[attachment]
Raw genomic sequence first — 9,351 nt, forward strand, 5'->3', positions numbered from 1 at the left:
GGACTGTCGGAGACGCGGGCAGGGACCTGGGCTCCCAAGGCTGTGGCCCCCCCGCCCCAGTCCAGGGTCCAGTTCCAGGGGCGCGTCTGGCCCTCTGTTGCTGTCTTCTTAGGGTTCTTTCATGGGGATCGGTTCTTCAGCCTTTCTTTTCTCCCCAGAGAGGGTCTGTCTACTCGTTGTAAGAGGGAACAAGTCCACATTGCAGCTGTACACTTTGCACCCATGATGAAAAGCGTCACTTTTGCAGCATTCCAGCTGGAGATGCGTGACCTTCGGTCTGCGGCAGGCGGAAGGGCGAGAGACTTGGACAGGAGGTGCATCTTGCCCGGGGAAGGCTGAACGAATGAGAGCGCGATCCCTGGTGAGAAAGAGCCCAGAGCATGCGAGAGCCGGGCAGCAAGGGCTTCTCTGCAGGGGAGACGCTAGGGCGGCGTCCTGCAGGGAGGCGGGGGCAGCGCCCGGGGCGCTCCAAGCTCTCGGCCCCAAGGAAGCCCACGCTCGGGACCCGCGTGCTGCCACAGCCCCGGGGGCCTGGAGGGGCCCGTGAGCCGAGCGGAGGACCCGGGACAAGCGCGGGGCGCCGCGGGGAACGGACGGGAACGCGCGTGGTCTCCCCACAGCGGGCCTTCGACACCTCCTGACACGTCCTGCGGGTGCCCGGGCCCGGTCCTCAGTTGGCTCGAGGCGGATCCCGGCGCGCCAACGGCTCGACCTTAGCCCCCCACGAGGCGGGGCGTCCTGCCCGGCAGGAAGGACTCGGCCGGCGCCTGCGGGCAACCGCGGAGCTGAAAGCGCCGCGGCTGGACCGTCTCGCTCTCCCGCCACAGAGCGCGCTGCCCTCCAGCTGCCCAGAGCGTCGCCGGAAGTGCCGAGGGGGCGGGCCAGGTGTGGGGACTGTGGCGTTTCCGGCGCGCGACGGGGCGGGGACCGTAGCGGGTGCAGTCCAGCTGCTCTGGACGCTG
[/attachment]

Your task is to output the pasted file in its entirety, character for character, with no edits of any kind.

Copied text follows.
Raw genomic sequence first — 9,351 nt, forward strand, 5'->3', positions numbered from 1 at the left:
GGACTGTCGGAGACGCGGGCAGGGACCTGGGCTCCCAAGGCTGTGGCCCCCCCGCCCCAGTCCAGGGTCCAGTTCCAGGGGCGCGTCTGGCCCTCTGTTGCTGTCTTCTTAGGGTTCTTTCATGGGGATCGGTTCTTCAGCCTTTCTTTTCTCCCCAGAGAGGGTCTGTCTACTCGTTGTAAGAGGGAACAAGTCCACATTGCAGCTGTACACTTTGCACCCATGATGAAAAGCGTCACTTTTGCAGCATTCCAGCTGGAGATGCGTGACCTTCGGTCTGCGGCAGGCGGAAGGGCGAGAGACTTGGACAGGAGGTGCATCTTGCCCGGGGAAGGCTGAACGAATGAGAGCGCGATCCCTGGTGAGAAAGAGCCCAGAGCATGCGAGAGCCGGGCAGCAAGGGCTTCTCTGCAGGGGAGACGCTAGGGCGGCGTCCTGCAGGGAGGCGGGGGCAGCGCCCGGGGCGCTCCAAGCTCTCGGCCCCAAGGAAGCCCACGCTCGGGACCCGCGTGCTGCCACAGCCCCGGGGGCCTGGAGGGGCCCGTGAGCCGAGCGGAGGACCCGGGACAAGCGCGGGGCGCCGCGGGGAACGGACGGGAACGCGCGTGGTCTCCCCACAGCGGGCCTTCGACACCTCCTGACACGTCCTGCGGGTGCCCGGGCCCGGTCCTCAGTTGGCTCGAGGCGGATCCCGGCGCGCCAACGGCTCGACCTTAGCCCCCCACGAGGCGGGGCGTCCTGCCCGGCAGGAAGGACTCGGCCGGCGCCTGCGGGCAACCGCGGAGCTGAAAGCGCCGCGGCTGGACCGTCTCGCTCTCCCGCCACAGAGCGCGCTGCCCTCCAGCTGCCCAGAGCGTCGCCGGAAGTGCCGAGGGGGCGGGCCAGGTGTGGGGACTGTGGCGTTTCCGGCGCGCGACGGGGCGGGGACCGTAGCGGGTGCAGTCCAGCTGCTCTGGACGCTG